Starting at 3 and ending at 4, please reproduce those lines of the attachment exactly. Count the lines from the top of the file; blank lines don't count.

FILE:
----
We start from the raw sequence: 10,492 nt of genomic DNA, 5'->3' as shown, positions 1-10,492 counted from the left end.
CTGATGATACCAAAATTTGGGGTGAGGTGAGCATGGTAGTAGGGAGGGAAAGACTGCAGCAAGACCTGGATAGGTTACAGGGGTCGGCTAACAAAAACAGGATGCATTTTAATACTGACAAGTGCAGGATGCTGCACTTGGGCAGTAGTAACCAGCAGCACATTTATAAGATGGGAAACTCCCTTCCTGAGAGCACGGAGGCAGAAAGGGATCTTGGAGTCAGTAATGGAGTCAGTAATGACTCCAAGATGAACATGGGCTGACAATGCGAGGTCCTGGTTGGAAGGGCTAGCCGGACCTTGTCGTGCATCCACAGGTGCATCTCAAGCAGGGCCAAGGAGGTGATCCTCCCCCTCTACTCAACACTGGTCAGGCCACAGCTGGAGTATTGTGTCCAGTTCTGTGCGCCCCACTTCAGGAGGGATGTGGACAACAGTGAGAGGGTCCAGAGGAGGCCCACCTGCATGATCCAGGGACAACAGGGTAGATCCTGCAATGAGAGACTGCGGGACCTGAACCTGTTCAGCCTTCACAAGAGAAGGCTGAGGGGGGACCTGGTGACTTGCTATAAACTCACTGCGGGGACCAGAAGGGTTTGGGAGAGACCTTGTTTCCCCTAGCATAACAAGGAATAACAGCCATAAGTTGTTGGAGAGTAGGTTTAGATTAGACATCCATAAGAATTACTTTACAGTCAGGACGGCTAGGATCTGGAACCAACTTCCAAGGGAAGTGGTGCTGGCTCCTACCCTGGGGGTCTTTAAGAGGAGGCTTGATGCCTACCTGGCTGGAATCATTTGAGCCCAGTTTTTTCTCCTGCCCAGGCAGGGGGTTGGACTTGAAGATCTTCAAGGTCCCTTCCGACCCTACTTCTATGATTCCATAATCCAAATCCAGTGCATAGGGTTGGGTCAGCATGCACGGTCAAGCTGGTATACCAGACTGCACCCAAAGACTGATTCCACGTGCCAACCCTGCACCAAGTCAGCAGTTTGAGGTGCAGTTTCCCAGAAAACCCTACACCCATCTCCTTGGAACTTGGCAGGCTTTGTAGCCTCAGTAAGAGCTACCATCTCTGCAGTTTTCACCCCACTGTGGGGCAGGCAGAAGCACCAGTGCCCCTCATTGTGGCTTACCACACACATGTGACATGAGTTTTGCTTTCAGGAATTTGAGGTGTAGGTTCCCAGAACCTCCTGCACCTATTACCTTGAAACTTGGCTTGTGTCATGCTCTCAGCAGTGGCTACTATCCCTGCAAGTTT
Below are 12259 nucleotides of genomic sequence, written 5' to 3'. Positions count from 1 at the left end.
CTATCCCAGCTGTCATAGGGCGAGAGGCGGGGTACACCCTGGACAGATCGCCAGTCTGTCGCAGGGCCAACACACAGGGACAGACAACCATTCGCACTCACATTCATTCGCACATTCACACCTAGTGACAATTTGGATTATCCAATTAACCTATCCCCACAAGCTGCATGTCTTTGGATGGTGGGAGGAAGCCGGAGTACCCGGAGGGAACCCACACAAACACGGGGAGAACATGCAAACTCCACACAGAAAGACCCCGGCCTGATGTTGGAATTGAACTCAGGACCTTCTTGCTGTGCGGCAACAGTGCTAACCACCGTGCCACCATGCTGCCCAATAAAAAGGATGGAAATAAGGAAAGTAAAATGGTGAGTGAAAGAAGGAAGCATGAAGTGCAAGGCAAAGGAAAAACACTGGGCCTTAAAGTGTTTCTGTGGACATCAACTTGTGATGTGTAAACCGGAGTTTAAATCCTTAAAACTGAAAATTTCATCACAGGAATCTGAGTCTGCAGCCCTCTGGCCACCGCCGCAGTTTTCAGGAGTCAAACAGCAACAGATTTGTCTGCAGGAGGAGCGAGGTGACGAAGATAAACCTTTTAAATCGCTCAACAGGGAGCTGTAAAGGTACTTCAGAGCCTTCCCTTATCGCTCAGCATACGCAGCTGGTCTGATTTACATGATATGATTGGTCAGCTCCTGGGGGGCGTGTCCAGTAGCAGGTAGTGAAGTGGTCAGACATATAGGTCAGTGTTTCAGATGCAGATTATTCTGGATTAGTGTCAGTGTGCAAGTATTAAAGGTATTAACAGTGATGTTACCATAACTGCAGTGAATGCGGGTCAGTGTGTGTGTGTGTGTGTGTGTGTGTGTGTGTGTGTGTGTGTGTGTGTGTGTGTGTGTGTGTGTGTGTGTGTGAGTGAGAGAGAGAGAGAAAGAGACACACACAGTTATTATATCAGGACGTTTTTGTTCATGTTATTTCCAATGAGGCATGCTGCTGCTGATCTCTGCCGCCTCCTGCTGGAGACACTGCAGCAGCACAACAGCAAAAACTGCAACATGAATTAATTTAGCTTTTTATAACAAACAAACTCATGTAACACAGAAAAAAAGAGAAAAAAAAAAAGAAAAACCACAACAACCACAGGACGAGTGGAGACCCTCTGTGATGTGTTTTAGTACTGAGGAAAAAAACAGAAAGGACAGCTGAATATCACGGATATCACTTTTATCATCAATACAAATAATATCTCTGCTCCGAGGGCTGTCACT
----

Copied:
Below are 12259 nucleotides of genomic sequence, written 5' to 3'. Positions count from 1 at the left end.
CTATCCCAGCTGTCATAGGGCGAGAGGCGGGGTACACCCTGGACAGATCGCCAGTCTGTCGCAGGGCCAACACACAGGGACAGACAACCATTCGCACTCACATTCATTCGCACATTCACACCTAGTGACAATTTGGATTATCCAATTAACCTATCCCCACAAGCTGCATGTCTTTGGATGGTGGGAGGAAGCCGGAGTACCCGGAGGGAACCCACACAAACACGGGGAGAACATGCAAACTCCACACAGAAAGACCCCGGCCTGATGTTGGAATTGAACTCAGGACCTTCTTGCTGTGCGGCAACAGTGCTAACCACCGTGCCACCATGCTGCCCAATAAAAAGGATGGAAATAAGGAAAGTAAAATGGTGAGTGAAAGAAGGAAGCATGAAGTGCAAGGCAAAGGAAAAACACTGGGCCTTAAAGTGTTTCTGTGGACATCAACTTGTGATGTGTAAACCGGAGTTTAAATCCTTAAAACTGAAAATTTCATCACAGGAATCTGAGTCTGCAGCCCTCTGGCCACCGCCGCAGTTTTCAGGAGTCAAACAGCAACAGATTTGTCTGCAGGAGGAGCGAGGTGACGAAGATAAACCTTTTAAATCGCTCAACAGGGAGCTGTAAAGGTACTTCAGAGCCTTCCCTTATCGCTCAGCATACGCAGCTGGTCTGATTTACATGATATGATTGGTCAGCTCCTGGGGGGCGTGTCCAGTAGCAGGTAGTGAAGTGGTCAGACATATAGGTCAGTGTTTCAGATGCAGATTATTCTGGATTAGTGTCAGTGTGCAAGTATTAAAGGTATTAACAGTGATGTTACCATAACTGCAGTGAATGCGGGTCAGTGTGTGTGTGTGTGTGTGTGTGTGTGTGTGTGTGTGTGTGTGTGTGTGTGTGTGTGTGTGTGTGTGTGTGTGAGTGAGAGAGAGAGAGAAAGAGACACACACAGTTATTATATCAGGACGTTTTTGTTCATGTTATTTCCAATGAGGCATGCTGCTGCTGATCTCTGCCGCCTCCTGCTGGAGACACTGCAGCAGCACAACAGCAAAAACTGCAACATGAATTAATTTAGCTTTTTATAACAAACAAACTCATGTAACACAGAAAAAAAGAGAAAAAAAAAAAGAAAAACCACAACAACCACAGGACGAGTGGAGACCCTCTGTGATGTGTTTTAGTACTGAGGAAAAAAACAGAAAGGACAGCTGAATATCACGGATATCACTTTTATCATCAATACAAATAATATCTCTGCTCCGAGGGCTGTCACT